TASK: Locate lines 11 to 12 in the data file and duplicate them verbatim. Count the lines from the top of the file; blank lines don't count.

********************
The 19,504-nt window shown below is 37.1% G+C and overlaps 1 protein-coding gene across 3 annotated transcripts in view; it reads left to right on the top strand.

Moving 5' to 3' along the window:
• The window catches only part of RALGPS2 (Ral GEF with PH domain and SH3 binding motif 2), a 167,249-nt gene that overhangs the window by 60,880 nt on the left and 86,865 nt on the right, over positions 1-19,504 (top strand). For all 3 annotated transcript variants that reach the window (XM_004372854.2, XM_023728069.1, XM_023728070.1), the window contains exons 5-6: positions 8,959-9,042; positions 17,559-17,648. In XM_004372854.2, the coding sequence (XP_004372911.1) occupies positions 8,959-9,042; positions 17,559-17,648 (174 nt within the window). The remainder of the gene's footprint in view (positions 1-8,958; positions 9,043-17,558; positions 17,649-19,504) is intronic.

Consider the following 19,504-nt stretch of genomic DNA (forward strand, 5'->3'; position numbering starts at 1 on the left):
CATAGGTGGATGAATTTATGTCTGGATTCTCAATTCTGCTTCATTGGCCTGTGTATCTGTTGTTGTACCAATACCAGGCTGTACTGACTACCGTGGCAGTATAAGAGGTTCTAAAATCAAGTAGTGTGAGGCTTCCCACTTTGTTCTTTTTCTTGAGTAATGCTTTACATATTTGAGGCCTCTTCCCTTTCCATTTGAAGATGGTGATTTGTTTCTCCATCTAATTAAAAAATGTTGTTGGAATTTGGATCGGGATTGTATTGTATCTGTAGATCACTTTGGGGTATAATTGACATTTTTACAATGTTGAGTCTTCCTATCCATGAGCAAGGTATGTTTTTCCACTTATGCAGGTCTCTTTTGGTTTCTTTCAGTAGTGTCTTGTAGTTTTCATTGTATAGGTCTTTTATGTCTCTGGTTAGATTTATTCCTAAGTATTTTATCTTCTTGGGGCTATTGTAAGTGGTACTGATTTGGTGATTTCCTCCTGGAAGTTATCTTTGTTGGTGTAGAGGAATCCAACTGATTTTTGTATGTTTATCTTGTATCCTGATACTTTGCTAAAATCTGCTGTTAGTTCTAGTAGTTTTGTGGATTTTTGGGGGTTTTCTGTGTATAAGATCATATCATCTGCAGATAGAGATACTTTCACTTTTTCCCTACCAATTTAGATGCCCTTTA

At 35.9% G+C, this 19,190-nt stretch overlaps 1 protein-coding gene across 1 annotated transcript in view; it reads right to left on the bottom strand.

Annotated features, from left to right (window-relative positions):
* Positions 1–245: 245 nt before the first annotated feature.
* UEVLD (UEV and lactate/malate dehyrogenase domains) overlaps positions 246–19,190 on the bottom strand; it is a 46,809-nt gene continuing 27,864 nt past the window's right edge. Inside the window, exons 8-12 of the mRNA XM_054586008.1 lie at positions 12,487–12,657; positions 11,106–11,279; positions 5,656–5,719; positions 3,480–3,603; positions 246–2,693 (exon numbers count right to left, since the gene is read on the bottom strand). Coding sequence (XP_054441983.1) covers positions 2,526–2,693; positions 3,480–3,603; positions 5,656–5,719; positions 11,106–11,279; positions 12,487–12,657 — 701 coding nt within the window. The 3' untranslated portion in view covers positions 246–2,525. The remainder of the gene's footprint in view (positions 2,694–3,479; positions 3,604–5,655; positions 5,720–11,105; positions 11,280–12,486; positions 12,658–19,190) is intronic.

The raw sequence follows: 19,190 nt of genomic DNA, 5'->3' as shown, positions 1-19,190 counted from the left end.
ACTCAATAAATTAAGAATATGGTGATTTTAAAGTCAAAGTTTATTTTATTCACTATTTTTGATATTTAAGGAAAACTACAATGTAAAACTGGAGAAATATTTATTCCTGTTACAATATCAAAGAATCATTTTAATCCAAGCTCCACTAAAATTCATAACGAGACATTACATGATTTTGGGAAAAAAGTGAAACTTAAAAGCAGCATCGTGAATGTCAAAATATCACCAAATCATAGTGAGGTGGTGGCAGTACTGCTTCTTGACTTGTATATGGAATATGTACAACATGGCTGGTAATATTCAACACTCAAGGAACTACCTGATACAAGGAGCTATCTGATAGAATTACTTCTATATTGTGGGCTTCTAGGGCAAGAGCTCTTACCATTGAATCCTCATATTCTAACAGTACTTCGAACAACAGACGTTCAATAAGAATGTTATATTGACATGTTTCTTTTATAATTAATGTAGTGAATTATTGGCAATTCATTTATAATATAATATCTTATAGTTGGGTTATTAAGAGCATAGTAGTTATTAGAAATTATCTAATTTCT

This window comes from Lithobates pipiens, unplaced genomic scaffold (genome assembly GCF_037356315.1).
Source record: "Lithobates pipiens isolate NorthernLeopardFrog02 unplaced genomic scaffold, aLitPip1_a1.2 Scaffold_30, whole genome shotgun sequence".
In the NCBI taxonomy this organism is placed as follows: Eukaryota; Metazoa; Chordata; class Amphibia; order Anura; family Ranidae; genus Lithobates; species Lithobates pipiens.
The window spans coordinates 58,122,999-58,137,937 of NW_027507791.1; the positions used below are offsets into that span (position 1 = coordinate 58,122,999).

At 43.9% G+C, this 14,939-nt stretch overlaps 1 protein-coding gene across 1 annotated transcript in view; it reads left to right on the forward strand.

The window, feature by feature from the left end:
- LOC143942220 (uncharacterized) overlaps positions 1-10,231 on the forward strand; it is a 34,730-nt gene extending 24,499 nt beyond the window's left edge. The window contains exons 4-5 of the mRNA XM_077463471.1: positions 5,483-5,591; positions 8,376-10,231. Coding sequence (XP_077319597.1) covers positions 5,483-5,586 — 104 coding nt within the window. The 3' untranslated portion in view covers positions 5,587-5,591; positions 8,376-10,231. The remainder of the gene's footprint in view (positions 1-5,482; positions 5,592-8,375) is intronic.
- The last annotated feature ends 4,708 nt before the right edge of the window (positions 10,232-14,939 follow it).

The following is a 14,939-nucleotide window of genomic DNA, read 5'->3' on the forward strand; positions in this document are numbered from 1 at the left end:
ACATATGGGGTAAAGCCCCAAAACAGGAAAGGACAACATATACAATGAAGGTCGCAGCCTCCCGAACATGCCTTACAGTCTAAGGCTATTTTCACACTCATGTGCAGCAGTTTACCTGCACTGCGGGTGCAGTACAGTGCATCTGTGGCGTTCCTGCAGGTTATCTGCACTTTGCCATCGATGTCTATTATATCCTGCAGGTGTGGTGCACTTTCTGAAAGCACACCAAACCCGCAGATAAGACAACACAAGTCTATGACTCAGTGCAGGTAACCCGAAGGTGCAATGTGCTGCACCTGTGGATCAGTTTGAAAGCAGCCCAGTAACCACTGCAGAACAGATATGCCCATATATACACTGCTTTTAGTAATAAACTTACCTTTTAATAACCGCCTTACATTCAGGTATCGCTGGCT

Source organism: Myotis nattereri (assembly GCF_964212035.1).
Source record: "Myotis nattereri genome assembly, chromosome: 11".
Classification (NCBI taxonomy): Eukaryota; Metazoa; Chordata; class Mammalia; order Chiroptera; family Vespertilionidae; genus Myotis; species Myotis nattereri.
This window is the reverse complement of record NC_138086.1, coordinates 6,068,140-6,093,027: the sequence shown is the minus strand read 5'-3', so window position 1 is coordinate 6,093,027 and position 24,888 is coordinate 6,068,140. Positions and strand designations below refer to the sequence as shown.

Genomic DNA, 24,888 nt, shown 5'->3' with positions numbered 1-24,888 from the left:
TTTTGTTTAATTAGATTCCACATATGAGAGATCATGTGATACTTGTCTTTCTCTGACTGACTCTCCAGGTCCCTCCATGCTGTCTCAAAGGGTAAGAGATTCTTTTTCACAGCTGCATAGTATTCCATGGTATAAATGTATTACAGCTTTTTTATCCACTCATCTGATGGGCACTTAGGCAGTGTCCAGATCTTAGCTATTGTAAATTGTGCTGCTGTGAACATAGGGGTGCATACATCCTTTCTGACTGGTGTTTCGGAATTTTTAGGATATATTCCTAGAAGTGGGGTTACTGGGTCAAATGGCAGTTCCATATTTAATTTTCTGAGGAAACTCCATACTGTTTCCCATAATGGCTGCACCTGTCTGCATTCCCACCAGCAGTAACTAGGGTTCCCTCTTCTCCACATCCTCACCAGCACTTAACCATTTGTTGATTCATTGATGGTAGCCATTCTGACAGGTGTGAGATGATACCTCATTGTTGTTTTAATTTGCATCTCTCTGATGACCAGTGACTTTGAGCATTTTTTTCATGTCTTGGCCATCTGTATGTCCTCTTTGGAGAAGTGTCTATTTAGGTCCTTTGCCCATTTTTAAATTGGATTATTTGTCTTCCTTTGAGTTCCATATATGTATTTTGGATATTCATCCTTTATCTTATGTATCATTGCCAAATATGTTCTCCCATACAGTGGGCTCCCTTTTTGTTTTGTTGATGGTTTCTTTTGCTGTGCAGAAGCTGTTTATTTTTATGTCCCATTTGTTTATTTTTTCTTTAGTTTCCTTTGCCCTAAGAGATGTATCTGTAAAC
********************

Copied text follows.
ACTCAATAAATTAAGAATATGGTGATTTTAAAGTCAAAGTTTATTTTATTCACTATTTTTGATATTTAAGGAAAACTACAATGTAAAACTGGAGAAATATTTATTCCTGTTACAATATCAAAGAATCATTTTAATCCAAGCTCCACTAAAATTCATAACGAGACATTACATGATTTTGGGAAAAAAGTGAAACTTAAAAGCAGCATCGTGAATGTCAAAATATCACCAAATCATAGTGAGGTGGTGGCAGTACTGCTTCTTGACTTGTATATGGAATATGTACAACATGGCTGGTAATATTCAACACTCAAGGAACTACCTGATACAAGGAGCTATCTGATAGAATTACTTCTATATTGTGGGCTTCTAGGGCAAGAGCTCTTACCATTGAATCCTCATATTCTAACAGTACTTCGAACAACAGACGTTCAATAAGAATGTTATATTGACATGTTTCTTTTATAATTAATGTAGTGAATTATTGGCAATTCATTTATAATATAATATCTTATAGTTGGGTTATTAAGAGCATAGTAGTTATTAGAAATTATCTAATTTCT

This window comes from Lithobates pipiens, unplaced genomic scaffold (genome assembly GCF_037356315.1).